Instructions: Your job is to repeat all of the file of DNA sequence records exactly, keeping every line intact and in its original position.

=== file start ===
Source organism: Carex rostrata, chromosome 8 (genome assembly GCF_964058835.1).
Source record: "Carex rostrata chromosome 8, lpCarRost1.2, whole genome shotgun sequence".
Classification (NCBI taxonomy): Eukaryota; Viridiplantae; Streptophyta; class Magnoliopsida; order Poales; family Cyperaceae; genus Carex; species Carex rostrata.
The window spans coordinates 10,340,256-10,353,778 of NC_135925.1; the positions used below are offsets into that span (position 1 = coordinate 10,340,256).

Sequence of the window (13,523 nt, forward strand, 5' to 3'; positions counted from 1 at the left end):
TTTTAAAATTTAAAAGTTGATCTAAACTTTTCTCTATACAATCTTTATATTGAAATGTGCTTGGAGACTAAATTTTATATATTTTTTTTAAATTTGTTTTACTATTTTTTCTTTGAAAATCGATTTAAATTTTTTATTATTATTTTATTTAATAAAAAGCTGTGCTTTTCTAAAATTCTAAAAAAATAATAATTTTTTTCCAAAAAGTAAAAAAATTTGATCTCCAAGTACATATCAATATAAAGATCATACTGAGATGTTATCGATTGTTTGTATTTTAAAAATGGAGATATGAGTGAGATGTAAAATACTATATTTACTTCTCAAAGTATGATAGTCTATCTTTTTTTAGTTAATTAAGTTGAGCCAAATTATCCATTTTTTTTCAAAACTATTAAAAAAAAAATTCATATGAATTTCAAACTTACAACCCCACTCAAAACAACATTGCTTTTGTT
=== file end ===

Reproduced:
Source organism: Carex rostrata, chromosome 8 (genome assembly GCF_964058835.1).
Source record: "Carex rostrata chromosome 8, lpCarRost1.2, whole genome shotgun sequence".
Classification (NCBI taxonomy): Eukaryota; Viridiplantae; Streptophyta; class Magnoliopsida; order Poales; family Cyperaceae; genus Carex; species Carex rostrata.
The window spans coordinates 10,340,256-10,353,778 of NC_135925.1; the positions used below are offsets into that span (position 1 = coordinate 10,340,256).

Sequence of the window (13,523 nt, forward strand, 5' to 3'; positions counted from 1 at the left end):
TTTTAAAATTTAAAAGTTGATCTAAACTTTTCTCTATACAATCTTTATATTGAAATGTGCTTGGAGACTAAATTTTATATATTTTTTTTAAATTTGTTTTACTATTTTTTCTTTGAAAATCGATTTAAATTTTTTATTATTATTTTATTTAATAAAAAGCTGTGCTTTTCTAAAATTCTAAAAAAATAATAATTTTTTTCCAAAAAGTAAAAAAATTTGATCTCCAAGTACATATCAATATAAAGATCATACTGAGATGTTATCGATTGTTTGTATTTTAAAAATGGAGATATGAGTGAGATGTAAAATACTATATTTACTTCTCAAAGTATGATAGTCTATCTTTTTTTAGTTAATTAAGTTGAGCCAAATTATCCATTTTTTTTCAAAACTATTAAAAAAAAAATTCATATGAATTTCAAACTTACAACCCCACTCAAAACAACATTGCTTTTGTT